Second, let me talk about my assumptions in creating this chart.
  • Domestic Average Ticket Price (Sales) includes taxes and fees and is the total sales for all tickets issued by the channel/category, divided by the number of tickets.  The mega agency category issues 24.6% of all tickets, and also represent 24.7% of all ticket sales.  Online agencies produce 33.4% of all tickets and 32.7% of all revenues.  The other agencies produce 42.0% of all tickets and 42.6% of all revenues.  
  • The Domestic Average Ticket Price (Fare) is less taxes and fees.  
  • International Average Ticket Price (Sales) includes taxes and fees and is the total sales for all tickets issued by the channel/category, divided by the number of tickets.  The mega agency category issues 12.3% of all tickets, and due to the higher average ticket price internationally, also represent s 22.6% of all ticket sales.  Online agencies produce 24.0% of all international tickets and just 18.1% of all revenues.  The other agencies produce 63.7% of all international  tickets and 59.3% of all revenues.  
  • The International Average Ticket Price (Fare) is less taxes and fees.  
  • The Agency Commissions are all calculated at 10%.  The fact of the matter is that the average commission domestically for all but the megas may actually be less than the 10%, but we felt this was a conservative assumption.  Internationally, the average commission may actually be higher than 10% for some agencies, but it is still likely a good average for this exercise.
  • For the Global Distribution System (GDS) fees, we have used an average of $4.00 per segment and an average of 4 legs/segments per ticket.  Again, some of the GDS fees may be slightly higher than that on a per segment basis, but the average number of segments generally sits below 3, so this after is once again conservative.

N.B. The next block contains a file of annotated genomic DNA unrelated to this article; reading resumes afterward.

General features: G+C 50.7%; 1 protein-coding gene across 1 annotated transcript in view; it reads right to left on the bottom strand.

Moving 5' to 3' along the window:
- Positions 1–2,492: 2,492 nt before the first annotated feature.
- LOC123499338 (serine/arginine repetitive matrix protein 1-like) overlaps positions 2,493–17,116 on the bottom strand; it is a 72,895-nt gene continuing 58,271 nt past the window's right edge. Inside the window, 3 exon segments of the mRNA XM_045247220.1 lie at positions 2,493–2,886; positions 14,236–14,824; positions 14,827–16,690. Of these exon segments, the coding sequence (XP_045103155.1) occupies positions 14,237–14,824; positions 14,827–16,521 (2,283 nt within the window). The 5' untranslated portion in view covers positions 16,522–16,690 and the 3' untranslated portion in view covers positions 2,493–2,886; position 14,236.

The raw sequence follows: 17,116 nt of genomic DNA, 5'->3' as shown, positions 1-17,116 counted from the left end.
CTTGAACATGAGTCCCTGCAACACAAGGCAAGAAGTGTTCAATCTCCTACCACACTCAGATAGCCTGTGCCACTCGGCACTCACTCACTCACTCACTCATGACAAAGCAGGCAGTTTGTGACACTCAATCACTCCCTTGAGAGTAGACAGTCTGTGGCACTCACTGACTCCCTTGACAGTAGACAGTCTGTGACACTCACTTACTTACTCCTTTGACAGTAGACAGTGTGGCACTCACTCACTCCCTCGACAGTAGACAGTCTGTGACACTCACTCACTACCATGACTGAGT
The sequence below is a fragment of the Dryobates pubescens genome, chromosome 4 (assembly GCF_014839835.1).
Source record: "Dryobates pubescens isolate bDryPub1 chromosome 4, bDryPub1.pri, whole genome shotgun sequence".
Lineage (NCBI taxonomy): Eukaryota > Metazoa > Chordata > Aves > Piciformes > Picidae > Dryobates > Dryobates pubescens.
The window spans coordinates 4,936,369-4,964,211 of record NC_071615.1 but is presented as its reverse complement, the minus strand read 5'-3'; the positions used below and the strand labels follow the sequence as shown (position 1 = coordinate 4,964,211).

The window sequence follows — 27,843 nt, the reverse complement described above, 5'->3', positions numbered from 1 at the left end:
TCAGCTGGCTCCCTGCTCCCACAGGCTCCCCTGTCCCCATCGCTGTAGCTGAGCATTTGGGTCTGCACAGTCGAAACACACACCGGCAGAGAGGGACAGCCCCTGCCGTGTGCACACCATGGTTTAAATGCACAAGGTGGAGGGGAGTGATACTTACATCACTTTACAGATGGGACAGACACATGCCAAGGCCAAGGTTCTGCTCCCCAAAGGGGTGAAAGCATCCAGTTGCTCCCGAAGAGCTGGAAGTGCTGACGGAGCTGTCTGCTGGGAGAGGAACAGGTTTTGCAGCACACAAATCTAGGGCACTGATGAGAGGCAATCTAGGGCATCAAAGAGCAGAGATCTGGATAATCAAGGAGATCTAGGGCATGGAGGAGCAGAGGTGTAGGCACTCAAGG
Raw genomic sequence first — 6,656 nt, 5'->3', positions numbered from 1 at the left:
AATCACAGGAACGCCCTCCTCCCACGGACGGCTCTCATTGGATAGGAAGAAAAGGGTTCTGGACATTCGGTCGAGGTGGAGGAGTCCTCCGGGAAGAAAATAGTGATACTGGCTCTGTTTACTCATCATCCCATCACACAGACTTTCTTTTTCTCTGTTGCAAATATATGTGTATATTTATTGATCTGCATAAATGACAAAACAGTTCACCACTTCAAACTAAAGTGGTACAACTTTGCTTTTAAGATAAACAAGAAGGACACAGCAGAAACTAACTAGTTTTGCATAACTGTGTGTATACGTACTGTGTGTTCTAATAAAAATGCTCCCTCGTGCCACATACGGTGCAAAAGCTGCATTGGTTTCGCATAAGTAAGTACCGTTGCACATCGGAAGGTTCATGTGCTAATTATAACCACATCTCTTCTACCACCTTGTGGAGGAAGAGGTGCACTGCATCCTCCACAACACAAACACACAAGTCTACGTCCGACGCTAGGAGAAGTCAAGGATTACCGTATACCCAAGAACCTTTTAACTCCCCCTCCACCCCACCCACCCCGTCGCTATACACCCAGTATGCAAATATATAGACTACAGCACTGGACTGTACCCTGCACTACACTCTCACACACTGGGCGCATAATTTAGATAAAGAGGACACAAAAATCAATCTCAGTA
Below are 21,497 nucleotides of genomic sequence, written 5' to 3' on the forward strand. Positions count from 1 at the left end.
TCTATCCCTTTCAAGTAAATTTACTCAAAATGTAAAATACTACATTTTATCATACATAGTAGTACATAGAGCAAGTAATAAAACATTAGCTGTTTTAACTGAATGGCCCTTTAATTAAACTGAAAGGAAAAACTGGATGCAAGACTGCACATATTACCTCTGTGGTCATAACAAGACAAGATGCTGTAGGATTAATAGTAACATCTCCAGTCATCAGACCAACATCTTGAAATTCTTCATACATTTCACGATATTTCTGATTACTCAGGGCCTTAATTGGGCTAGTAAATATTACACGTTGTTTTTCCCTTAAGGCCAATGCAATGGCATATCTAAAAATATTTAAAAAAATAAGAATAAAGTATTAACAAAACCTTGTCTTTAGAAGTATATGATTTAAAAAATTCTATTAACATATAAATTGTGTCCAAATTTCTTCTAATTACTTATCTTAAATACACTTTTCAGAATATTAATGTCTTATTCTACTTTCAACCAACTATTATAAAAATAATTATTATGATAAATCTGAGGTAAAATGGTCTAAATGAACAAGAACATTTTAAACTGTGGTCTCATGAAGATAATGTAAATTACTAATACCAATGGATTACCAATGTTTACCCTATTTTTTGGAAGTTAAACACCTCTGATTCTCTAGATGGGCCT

• The GAP that is calculated is the GROSS ticket price, less the Commission, less the GDS fee, less the average estimated ticket price for supplier direct (which for this exercise is identical to the online agency ticket price for the reasons outlined above).  So without allocation of any other costs, this is the net profit or loss from the channel as compared to if the airline sold just via its own consumer direct channel.
Now those of us in the industry know that consumer direct from a supplier direct is by no means a FREE channel.  They have call center costs, branding/marketing costs, web development and infrastructure costs.

So before they try to go after this "high cost" channel, it would behoove the leadership at American and the others to take a look at this analysis with their own figures.

We know from experience that the use of broad industry averages can be misleading when looking at your own situation as a supplier.  For instance, if you put your head in the oven and your feet in the freezer, the average temperature of your body is not really relevant, is it?

So go do your own homework. 

It is 2011 and business fundamentals still work.  You have to make more than you spend, and still have to service what you owe. Don't make the mistake of assuming that your own channels are "cost free". 

Bottom line: 

Make friends of those that sell your product at the highest possible price and cost you less than your own channel.   And if you choose to say goodbye to those who sell a large quantity of your product at a true loss, then so be it.